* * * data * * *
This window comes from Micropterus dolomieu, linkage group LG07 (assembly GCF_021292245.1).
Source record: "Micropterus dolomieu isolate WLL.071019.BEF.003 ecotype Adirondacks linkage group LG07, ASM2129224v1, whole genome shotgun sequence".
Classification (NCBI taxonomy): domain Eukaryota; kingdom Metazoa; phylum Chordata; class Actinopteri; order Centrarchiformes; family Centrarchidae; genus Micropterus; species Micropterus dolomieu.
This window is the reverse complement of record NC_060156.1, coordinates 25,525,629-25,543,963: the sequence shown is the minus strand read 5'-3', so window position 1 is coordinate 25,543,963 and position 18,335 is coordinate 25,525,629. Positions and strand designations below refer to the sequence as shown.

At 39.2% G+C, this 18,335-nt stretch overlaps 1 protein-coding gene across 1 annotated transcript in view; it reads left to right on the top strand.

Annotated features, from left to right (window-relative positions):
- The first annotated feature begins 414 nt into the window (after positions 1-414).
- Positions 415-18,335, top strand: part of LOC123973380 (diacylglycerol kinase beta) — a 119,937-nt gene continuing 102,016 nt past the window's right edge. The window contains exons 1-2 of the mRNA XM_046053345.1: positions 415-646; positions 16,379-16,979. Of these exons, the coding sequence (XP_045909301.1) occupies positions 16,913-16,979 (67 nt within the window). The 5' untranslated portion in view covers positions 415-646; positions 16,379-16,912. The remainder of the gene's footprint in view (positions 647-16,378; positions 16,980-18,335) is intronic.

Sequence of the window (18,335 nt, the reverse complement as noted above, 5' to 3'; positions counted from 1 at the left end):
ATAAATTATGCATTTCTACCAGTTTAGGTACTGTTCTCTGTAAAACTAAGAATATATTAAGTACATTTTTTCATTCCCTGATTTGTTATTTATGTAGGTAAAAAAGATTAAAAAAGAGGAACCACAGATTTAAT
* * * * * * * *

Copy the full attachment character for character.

This window comes from Micropterus dolomieu, linkage group LG07 (assembly GCF_021292245.1).
Source record: "Micropterus dolomieu isolate WLL.071019.BEF.003 ecotype Adirondacks linkage group LG07, ASM2129224v1, whole genome shotgun sequence".
Classification (NCBI taxonomy): domain Eukaryota; kingdom Metazoa; phylum Chordata; class Actinopteri; order Centrarchiformes; family Centrarchidae; genus Micropterus; species Micropterus dolomieu.
This window is the reverse complement of record NC_060156.1, coordinates 25,525,629-25,543,963: the sequence shown is the minus strand read 5'-3', so window position 1 is coordinate 25,543,963 and position 18,335 is coordinate 25,525,629. Positions and strand designations below refer to the sequence as shown.

At 39.2% G+C, this 18,335-nt stretch overlaps 1 protein-coding gene across 1 annotated transcript in view; it reads left to right on the top strand.

Annotated features, from left to right (window-relative positions):
- The first annotated feature begins 414 nt into the window (after positions 1-414).
- Positions 415-18,335, top strand: part of LOC123973380 (diacylglycerol kinase beta) — a 119,937-nt gene continuing 102,016 nt past the window's right edge. The window contains exons 1-2 of the mRNA XM_046053345.1: positions 415-646; positions 16,379-16,979. Of these exons, the coding sequence (XP_045909301.1) occupies positions 16,913-16,979 (67 nt within the window). The 5' untranslated portion in view covers positions 415-646; positions 16,379-16,912. The remainder of the gene's footprint in view (positions 647-16,378; positions 16,980-18,335) is intronic.

Sequence of the window (18,335 nt, the reverse complement as noted above, 5' to 3'; positions counted from 1 at the left end):
ATAAATTATGCATTTCTACCAGTTTAGGTACTGTTCTCTGTAAAACTAAGAATATATTAAGTACATTTTTTCATTCCCTGATTTGTTATTTATGTAGGTAAAAAAGATTAAAAAAGAGGAACCACAGATTTAAT